History of the Gilded Age

The Gilded Age was a period that took place during the late nineteenth century, particularly in the Northern and the Western parts of the United States. During this defining moment in history, many events took place; events that had a profound impact on the future of the United States. This Gilded Age was characterized by its many technological advances, prosperity, rapid industrialization, and exponential economic growth but unfortunately all the prosperity of the country mainly benefited and gave privileges to the wealthy part of society. It was obvious that only the rich had the rights to enjoy such affluence. The disadvantage, inequality, and the lack of the government support toward the working class was evident during the Gilded Age. It was a time of turmoil, uncertainty, and injustice in the United States.

There were some influential figures that dominated industrialization during the Gilded Age. Whether they were good “captains of industry” or bad “robber barons”, what is undeniable is that one way or another they played a pivotal role in the industrialization and the rapid financial growth of the United States and its economy by creating flourishing new industries. Opinions are subject to interpretation, some citizens who felt they conned to get their fortune and lorded it around the ordinary people labeled tycoons such as oilman John D. Rockefeller, steel magnate Andrew Carnegie, banker J. P. Morgan, and railroad operator Cornelius Vanderbilt among others as “robber barons.” The term was applied to powerful nineteenth-century industrialists who were perceived as having used questionable practices to amass their wealth. However, their supporters claimed that they were “captains of industry,” businessmen who amassed their fortune by founding their own business while also becoming the core for American Industry, men who used their fortune and their philanthropist lifestyle to give back to the people through charity.

During the Gilded Age, the working class was oppressed by a government that supported and benefited the rich. It was a time in history where the dreams of the working class and the constant struggle of the poor to acquire a better life did not matter, where the rich became richer at the expense of the poor, and the poor remained poor. As the Baltimore Sun journalist H. L. Mencken wrote in 1907. “There must be complete surrender to the law of natural selection,” “All growth must occur at the top. The strong must grow stronger, and that they may do so, they must waste no strength in the vain task of trying to uplift the weak.”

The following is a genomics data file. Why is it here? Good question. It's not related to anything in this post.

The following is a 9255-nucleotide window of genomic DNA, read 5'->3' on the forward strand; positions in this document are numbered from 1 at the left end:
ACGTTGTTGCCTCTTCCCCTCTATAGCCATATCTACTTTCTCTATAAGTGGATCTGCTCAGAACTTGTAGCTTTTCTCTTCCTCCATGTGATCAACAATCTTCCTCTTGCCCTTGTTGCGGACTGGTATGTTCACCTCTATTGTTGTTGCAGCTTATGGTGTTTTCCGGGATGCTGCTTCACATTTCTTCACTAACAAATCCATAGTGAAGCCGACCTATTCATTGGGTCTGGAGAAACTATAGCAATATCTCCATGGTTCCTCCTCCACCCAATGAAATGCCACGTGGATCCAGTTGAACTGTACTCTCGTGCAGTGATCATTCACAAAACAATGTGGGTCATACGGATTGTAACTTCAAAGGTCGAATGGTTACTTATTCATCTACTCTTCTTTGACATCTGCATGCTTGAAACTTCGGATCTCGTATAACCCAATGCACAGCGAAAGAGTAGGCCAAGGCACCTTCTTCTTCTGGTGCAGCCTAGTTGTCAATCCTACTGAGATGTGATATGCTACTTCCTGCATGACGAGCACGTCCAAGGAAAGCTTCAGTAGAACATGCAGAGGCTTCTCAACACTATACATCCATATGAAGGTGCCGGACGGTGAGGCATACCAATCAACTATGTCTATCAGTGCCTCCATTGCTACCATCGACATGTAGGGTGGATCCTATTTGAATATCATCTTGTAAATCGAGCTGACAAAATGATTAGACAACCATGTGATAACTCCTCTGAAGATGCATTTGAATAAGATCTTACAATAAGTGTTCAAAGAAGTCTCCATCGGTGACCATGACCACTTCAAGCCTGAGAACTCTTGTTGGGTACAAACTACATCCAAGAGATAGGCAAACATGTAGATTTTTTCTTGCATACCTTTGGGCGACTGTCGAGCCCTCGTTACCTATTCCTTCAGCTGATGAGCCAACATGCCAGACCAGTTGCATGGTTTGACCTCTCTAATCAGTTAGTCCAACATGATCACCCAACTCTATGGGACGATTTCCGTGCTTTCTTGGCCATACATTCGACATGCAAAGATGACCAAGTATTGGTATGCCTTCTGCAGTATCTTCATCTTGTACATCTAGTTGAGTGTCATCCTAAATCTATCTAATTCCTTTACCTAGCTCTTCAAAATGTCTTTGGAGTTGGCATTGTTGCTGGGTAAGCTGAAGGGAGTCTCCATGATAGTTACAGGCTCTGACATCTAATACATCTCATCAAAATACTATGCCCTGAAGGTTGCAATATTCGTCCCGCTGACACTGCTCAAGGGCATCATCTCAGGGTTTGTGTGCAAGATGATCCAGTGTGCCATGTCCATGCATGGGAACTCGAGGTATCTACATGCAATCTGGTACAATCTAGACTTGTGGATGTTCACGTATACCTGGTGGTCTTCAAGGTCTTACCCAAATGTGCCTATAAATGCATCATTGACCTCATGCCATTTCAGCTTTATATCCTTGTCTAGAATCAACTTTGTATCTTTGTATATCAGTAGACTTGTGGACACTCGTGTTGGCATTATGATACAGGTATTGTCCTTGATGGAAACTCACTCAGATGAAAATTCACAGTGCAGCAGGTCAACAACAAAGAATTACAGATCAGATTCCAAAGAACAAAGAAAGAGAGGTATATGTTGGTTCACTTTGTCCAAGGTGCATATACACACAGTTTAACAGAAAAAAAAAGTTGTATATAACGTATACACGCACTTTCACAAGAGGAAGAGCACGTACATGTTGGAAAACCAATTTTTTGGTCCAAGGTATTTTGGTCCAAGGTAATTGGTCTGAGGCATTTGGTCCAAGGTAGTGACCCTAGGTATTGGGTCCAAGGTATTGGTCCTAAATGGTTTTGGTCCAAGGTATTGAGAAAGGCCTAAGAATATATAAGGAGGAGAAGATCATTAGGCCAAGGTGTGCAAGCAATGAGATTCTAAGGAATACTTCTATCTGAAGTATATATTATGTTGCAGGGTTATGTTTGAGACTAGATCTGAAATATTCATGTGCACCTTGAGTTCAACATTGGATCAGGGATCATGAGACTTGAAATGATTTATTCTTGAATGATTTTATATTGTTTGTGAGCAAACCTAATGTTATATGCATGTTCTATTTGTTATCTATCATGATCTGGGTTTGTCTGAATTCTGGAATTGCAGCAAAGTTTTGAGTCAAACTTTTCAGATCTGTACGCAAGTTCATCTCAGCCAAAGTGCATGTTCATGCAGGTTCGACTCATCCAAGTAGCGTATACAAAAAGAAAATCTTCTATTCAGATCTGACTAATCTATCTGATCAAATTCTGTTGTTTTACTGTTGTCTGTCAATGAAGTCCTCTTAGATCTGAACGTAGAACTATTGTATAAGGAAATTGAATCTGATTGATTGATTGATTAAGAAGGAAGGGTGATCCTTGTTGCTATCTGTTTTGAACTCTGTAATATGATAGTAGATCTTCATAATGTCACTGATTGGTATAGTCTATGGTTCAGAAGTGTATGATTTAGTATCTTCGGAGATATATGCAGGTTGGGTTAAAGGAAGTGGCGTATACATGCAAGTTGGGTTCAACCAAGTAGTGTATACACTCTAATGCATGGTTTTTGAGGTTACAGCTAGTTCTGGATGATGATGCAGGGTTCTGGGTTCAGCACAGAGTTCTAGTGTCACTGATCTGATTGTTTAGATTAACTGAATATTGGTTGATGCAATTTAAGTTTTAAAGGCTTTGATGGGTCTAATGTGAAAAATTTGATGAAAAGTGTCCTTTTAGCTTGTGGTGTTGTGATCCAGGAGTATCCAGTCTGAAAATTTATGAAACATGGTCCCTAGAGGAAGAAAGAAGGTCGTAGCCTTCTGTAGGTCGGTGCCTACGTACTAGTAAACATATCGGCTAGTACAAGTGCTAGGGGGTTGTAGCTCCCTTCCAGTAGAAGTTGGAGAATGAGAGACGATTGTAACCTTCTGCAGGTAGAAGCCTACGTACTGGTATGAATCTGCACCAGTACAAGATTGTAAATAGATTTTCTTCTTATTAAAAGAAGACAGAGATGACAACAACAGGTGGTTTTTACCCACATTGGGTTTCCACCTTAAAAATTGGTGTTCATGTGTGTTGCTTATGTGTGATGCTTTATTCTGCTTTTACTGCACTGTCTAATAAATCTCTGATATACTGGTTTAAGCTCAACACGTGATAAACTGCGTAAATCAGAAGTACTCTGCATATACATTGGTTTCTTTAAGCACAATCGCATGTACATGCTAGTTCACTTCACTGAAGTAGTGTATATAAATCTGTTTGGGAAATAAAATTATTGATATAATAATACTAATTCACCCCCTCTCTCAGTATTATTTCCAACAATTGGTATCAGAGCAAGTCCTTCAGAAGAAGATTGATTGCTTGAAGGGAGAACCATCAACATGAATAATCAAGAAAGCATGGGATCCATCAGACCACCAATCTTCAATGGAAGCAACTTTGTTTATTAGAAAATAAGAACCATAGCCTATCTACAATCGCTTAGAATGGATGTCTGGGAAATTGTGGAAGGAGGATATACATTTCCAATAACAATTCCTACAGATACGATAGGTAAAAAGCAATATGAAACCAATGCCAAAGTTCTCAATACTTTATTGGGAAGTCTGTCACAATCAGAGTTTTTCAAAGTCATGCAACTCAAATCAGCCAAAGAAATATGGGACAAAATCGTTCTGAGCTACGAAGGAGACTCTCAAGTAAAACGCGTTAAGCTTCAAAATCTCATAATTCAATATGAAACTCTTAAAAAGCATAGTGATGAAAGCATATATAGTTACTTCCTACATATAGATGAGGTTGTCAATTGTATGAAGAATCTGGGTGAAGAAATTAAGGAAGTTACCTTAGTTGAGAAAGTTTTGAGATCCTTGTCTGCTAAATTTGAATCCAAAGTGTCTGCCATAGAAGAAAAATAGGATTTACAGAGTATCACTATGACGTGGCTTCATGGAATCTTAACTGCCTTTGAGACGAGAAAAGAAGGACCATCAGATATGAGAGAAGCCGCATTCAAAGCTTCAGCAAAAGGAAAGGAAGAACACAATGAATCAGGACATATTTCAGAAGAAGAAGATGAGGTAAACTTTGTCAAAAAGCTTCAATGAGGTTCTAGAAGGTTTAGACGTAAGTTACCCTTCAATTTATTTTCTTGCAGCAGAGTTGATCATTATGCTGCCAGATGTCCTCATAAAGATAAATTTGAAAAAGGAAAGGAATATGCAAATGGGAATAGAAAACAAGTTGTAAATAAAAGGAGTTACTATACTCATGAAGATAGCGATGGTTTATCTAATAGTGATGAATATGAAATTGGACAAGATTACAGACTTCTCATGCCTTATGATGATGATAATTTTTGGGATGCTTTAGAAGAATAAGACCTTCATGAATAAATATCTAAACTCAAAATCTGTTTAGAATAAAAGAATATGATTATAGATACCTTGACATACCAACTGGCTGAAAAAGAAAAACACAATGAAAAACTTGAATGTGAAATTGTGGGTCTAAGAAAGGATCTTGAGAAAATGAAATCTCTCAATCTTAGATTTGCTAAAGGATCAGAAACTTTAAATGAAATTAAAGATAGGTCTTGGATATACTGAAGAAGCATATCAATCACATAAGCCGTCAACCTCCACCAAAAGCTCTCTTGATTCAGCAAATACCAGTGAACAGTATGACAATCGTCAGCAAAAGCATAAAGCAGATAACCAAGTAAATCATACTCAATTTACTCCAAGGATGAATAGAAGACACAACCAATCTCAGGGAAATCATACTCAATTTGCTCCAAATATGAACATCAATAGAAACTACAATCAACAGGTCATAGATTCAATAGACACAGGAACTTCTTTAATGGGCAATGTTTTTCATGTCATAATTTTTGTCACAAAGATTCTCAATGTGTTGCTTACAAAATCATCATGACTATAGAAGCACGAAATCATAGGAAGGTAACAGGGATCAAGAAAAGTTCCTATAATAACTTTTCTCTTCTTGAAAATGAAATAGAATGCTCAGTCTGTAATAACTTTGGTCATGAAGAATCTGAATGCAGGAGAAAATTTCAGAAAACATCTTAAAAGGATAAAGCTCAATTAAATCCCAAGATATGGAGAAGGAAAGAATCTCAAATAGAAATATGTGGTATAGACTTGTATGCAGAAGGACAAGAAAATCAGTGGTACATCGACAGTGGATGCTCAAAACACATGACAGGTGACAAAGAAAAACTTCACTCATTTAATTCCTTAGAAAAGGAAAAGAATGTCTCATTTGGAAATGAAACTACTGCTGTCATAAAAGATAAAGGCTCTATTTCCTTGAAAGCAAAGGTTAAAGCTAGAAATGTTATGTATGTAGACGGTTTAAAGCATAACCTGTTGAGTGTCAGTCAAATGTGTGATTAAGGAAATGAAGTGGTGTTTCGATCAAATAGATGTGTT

While the progress of the American Industrialization was moving forward, monopolized industries were getting more powerful through money and property. The United States was perceived as a prosperous land where any one person could seize an opportunity and succeed, but the working-class citizens continued suffering, both living and working in unsafe and inhumane conditions. “Long hours, dangerous working conditions, and the difficulty of supporting a family on meager and unpredictable wages compelled armies of labor to organize and battle against the power of capital.” Due to the lack of labor laws that protected workers, laborers found it more difficult to better their lives through the amassment of wealth from work. Throughout this time, the inequality of benefits and privileges was clear. Industrial operations and factories operated without and outside of government regulation.

At that time, it was almost impossible for the workers to organize a union. In times of economic slump, layoffs and pay cuts were not uncommon. Many, if not all laborers were enraged, leading to brutal labor conflicts in 1877 and 1894. Such the Great Railroad Strike in 1877, where the railroad workers throughout the country went on strike in reaction to a 10 percent wage cut. Efforts to stop the strike triggered bloody disturbances in numerous cities. Also, in 1886 the Haymarket Affair was another effort of the workers to get the government’s attention.

Worker’s strikes were at its peak and to obtain what they felt they were entitled to; workers organized many more strikes throughout the country. Unfortunately, many of their efforts were unsuccessful and time after time they were openly subjected to violence and suppression by a government which supported industrialists, using their power to intimidate and brutally attacked the workers. The head of the Pennsylvania Railroad, Thomas Andrew Scott, suggested that if workers were unhappy with their wages, they should be given “a rifle diet for a few days and see how they like that kind of bread.”

For some, the Gilded Age brought wealth, fortune, and power, the rich became richer. For others, the struggles to get out of misery and poverty continued. Some lost their lives seeking for a way to better their way of living. This period was indeed a remarkable moment in history that was marked by many events that changed and shaped the future of the United States.